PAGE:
Sorry, but at that time of multihull development/history, ANY multihull was not even considered relevant. I lived and worked just across the creek from the NA at the time, and was surprised as well.

    It just didn't fit in with their program at the time. And it was a 'wooden vessel' on top of that.

    They took it out sailing a couple of times if i remember correctly, but that's about it. It just was not one of their 'proper training vessels'.
     
  12. Gary Baigent
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    Gary Baigent Senior Member

    Thanks Brian, that is exactly my point ... which I call ignorance crossed with stupidity. Some here can blather on concocting wet excuses ... but end of day, being presented with a famous and (maybe too) modern design - but actually a work of art ... pearls before swine? I think so.
     
  13. CT249
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    CT249 Senior Member

    So they were presented with a work of art, and you reckon they should have handed it over to a bunch of trainees who could have bashed and flapped it around an unsuitable location and maintained by people without multi experience?

    Instead, the boat is being actively sailed by someone who loves it. That's a bad thing in your eyes? You actually WANT to stop the boat from being used by multihull lovers? How very odd.

    As an analogy, imagine if the Army Armoured School was given one of Michael Schumacher's F1 cars as a tax dodge. Would you rather they sell it to a collector, or use it to train tank drivers?

    As already mentioned, I've been in organisations that have been donated stuff. We've SAVED the good stuff, not sent it to the training school to get the crap knocked out of it.

    Ah well, it's just more evidence that haters love to hate, and that some people will go out of their way in order to feel persecuted.
     
  14. CT249
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    CT249 Senior Member

    Thanks for confirming that there were good practical reasons for them to pass Moxie to someone who loves her.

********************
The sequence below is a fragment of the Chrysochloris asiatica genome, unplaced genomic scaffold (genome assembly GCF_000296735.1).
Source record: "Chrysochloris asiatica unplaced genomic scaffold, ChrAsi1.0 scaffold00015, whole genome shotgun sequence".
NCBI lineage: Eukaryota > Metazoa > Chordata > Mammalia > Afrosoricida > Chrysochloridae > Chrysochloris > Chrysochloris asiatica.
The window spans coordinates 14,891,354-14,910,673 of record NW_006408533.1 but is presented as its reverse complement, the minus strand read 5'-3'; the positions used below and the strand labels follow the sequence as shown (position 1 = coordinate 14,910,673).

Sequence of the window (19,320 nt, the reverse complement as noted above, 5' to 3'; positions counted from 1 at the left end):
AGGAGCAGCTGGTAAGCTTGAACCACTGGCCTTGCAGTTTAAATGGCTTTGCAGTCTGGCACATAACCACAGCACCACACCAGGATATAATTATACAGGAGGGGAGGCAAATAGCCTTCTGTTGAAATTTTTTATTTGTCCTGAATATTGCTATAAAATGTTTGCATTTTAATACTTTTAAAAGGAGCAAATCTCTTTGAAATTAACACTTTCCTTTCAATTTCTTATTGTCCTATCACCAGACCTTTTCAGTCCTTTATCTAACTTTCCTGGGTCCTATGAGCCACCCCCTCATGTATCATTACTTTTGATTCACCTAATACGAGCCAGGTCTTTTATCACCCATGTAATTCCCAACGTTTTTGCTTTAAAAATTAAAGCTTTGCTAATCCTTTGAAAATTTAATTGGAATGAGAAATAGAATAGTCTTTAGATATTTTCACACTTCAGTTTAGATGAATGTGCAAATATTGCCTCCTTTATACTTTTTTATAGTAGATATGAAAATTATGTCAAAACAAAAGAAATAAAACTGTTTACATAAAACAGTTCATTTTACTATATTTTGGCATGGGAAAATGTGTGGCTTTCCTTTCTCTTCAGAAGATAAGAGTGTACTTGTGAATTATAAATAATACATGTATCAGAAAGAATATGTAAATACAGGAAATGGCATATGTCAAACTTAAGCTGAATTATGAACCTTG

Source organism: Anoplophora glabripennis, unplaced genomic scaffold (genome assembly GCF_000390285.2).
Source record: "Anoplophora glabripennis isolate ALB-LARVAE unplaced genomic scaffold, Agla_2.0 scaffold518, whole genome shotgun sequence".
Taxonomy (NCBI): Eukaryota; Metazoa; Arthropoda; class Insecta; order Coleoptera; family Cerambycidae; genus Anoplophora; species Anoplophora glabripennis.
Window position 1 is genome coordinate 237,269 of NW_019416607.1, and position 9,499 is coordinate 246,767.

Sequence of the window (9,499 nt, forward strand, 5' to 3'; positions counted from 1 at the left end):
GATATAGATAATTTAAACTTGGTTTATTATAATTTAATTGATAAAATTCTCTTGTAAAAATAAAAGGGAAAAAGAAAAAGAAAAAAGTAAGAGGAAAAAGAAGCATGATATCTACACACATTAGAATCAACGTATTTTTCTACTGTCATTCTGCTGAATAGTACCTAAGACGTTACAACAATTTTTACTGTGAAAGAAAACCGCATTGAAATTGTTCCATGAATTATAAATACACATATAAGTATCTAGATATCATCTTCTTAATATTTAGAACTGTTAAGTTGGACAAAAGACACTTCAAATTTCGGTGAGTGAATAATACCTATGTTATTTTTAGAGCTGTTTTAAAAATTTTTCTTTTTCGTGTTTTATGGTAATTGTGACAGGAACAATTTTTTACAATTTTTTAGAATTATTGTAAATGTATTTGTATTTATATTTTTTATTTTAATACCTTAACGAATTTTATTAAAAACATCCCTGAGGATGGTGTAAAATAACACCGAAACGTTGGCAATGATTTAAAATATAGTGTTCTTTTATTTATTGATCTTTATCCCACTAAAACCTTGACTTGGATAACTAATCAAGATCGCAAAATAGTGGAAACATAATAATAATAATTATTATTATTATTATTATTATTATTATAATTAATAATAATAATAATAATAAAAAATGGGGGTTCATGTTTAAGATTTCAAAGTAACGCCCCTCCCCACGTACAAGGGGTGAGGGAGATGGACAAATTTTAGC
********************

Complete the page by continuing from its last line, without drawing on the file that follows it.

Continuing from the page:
However, where is the evidence that 'no multi was considered relevant' at the time? Moxie's win was very widely covered and praised in the international sailing press. Around the same time, many people were making (incorrect) announcements that we were at the start of an era when multis would basically take over sailing. Magazines around here, at least, were very happy to cover multis, and pics and information on historical multis could be found in magazines. The future commodore of the CYCA was chartering Australia's fastest multi a few years later. Beach cats were booming.

    There wasn't all that much interest in historical monos at the time, either - boats like the J Class were mostly rotting in mudbanks or motoring around the Med. Historic windsurfers were getting sold for very little with no concern about preservation. There was no real interest in historic dinghies.

    In that context, there's nothing anti-multi about passing on Moxie.

    Oh, and it looks as like the NA also sold on the TP 52 Samba Pa Ti (donated by the very establishment Kilroys of Kialoa fame) and many other "establishment" monos. Not only that, they have been doing it for decades, selling on boats like the 1930s classic "Highland Light" many years ago.

    Since the NA sells on historic "establishment" monos as well as multis, there seems to be absolutely no evidence of anti-multi bigotry.
     

  15. Gary Baigent
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    Gary Baigent Senior Member

    Entirely miss my point - and you seem to think that the naval recruits are complete incompetents (which is not what I was implying) - so I'll spell it out slowly: Navy HIERACHY had the chance to introduce a modern boat to recruits, (and I'm sure Phil Weld would have known about recruit sailing abilities - otherwise he wouldn't have made the offer) - but the hierachy turned him down.
    My point: it was anti-multihull prejudice of the power structure that caused the students to miss the chance. It could have been a positive thing. Because there would have been talent amongst the students; there always is.
    And by the way, nothing to do with haters and other silly BS.